For his part, Stefan uses the cold season to refocus his business on office catering. Last year, he delivered lovingly prepared lunches — including his famous smoked-pork sandwiches and home-baked empanadas — to Burlington offices. This winter, he hopes to offer larger, buffet-style spreads to businesses, as well as cook for a few pop-ups at ArtsRiot.
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The Hindquarter at UVM
Last winter, Stefan had a regular gig at the South End event space, but that went the way of the dodo with the recent demise of the ArtsRiot Kitchen Collective (see more in Side Dishes, page 43). Without his regular Thursday dinner, the chef admits, he'll need to scrape by however he can. "Very shortly, I'll start hoarding cans," he says with humorous candor. "If I see you in my yard, I'm going to yell at you to stay away from my cans. When I see coins in the street, I pick them up."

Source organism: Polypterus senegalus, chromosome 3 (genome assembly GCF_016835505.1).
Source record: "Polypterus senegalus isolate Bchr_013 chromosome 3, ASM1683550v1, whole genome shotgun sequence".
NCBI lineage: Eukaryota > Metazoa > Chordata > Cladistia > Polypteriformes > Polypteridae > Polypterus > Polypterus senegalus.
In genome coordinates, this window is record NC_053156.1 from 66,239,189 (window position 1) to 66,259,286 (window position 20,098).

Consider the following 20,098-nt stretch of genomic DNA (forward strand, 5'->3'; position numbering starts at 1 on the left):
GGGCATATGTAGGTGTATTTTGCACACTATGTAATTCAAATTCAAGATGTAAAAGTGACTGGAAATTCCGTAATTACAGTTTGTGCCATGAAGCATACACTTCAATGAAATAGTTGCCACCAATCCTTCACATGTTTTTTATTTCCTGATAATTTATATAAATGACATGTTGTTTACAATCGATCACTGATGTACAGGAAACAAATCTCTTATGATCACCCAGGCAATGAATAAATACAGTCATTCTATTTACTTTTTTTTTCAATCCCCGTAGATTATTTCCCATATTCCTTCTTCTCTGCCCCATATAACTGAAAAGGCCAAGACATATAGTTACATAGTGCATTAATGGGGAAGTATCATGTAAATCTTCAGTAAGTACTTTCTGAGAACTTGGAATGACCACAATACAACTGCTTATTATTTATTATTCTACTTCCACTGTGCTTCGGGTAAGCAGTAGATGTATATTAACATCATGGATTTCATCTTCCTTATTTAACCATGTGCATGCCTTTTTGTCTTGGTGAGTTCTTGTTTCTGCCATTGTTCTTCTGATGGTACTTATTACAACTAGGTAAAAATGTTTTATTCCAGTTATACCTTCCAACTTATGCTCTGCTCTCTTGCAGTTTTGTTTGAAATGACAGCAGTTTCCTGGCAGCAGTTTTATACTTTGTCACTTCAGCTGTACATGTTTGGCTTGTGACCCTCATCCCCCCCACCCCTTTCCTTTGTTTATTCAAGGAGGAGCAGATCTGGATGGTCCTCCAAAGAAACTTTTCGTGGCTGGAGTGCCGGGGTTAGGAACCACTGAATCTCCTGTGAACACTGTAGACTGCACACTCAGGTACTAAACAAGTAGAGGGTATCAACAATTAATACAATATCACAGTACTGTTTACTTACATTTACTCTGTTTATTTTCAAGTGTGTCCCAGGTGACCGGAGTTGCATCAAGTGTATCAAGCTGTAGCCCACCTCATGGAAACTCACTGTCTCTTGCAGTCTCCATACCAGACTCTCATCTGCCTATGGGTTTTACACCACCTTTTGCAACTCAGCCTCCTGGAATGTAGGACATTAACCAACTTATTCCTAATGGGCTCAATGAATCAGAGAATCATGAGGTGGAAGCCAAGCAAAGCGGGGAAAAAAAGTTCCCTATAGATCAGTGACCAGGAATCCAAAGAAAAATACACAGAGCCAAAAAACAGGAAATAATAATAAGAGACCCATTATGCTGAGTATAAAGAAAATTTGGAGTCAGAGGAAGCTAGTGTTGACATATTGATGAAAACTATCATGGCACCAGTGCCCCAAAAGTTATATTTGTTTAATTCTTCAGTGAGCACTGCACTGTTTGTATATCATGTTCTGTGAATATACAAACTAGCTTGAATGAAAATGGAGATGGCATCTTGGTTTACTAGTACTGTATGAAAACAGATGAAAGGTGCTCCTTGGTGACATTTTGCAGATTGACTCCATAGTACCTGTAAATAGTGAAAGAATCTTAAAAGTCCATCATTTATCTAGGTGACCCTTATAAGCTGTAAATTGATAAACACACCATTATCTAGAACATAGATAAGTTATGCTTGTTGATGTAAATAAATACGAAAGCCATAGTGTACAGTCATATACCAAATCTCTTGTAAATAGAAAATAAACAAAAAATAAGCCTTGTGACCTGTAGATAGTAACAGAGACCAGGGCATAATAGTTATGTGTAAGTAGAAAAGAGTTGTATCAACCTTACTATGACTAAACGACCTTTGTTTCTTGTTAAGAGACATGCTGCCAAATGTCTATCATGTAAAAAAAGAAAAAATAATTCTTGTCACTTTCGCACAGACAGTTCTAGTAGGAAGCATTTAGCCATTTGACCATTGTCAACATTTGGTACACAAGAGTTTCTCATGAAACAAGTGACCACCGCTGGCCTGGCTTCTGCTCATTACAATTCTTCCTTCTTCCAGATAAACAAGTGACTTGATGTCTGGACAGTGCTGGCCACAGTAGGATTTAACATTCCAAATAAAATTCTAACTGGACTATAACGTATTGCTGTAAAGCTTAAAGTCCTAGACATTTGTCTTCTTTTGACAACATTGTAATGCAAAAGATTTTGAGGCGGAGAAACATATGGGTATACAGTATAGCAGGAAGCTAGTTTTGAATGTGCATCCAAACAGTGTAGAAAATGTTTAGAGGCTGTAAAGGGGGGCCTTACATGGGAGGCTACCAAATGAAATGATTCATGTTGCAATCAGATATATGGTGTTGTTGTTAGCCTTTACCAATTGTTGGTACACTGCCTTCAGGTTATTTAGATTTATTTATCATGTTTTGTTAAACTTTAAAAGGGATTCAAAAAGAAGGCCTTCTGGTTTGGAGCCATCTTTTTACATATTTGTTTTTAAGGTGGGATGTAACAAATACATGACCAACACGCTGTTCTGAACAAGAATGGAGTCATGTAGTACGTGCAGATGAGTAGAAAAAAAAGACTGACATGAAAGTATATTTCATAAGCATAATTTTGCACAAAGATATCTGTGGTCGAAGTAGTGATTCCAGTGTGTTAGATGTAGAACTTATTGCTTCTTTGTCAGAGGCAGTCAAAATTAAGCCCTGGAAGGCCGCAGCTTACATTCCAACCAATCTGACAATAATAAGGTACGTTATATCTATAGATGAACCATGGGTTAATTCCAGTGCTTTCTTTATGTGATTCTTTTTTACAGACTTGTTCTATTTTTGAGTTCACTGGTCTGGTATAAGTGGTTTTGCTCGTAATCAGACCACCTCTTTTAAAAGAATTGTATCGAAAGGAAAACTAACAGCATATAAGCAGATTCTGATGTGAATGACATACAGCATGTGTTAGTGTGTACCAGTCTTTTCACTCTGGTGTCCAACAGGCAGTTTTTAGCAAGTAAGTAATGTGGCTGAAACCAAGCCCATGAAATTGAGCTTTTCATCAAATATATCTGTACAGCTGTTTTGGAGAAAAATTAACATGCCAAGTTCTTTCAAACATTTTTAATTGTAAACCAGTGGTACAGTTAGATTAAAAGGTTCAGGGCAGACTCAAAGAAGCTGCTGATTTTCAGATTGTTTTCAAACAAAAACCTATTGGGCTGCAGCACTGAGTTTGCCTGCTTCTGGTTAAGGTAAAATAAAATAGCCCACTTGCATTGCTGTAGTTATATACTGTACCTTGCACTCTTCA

Stefan has tried working elsewhere through the winter (including a stint cooking on the island of St. John), but he says the distraction makes him lose focus on his own business. Other mobile chefs say they don't have a choice about seeking other culinary gigs.
Diners at Tiny Thai Restaurant in Winooski, for instance, are likely to see Chris Simard of the Lazy Farmer serving up nam prik and pad Thai in the winter, when he's not playing bass with his band Radio Underground or hitting the slopes. Simard says he uses any free time he has in the off-season to perfect his culinary skills — and his exquisite kimchi pork and Peking chicken tacos present ample evidence. "I do a lot of recipe testing and development and work on marketing and business planning and stuff like that," he says.